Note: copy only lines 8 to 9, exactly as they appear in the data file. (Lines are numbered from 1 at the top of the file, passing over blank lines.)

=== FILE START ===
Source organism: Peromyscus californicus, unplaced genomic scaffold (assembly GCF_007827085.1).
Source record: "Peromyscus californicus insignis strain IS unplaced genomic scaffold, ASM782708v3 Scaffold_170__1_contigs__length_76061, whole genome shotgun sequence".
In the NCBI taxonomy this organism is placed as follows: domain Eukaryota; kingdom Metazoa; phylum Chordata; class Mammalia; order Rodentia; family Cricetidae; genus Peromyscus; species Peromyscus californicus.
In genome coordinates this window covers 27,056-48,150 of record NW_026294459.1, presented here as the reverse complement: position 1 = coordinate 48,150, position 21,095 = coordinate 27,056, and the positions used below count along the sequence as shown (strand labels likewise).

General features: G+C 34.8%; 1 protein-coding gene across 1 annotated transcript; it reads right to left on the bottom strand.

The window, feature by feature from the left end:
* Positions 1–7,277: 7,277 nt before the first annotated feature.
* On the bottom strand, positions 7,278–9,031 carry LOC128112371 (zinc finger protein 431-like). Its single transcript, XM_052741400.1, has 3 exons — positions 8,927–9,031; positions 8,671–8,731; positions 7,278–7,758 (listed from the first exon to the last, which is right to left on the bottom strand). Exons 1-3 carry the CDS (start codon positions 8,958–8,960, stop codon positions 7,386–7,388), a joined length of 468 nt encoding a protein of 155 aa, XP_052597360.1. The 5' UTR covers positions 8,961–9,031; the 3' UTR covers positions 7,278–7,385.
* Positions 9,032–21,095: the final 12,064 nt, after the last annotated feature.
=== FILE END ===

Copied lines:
* On the bottom strand, positions 7,278–9,031 carry LOC128112371 (zinc finger protein 431-like). Its single transcript, XM_052741400.1, has 3 exons — positions 8,927–9,031; positions 8,671–8,731; positions 7,278–7,758 (listed from the first exon to the last, which is right to left on the bottom strand). Exons 1-3 carry the CDS (start codon positions 8,958–8,960, stop codon positions 7,386–7,388), a joined length of 468 nt encoding a protein of 155 aa, XP_052597360.1. The 5' UTR covers positions 8,961–9,031; the 3' UTR covers positions 7,278–7,385.
* Positions 9,032–21,095: the final 12,064 nt, after the last annotated feature.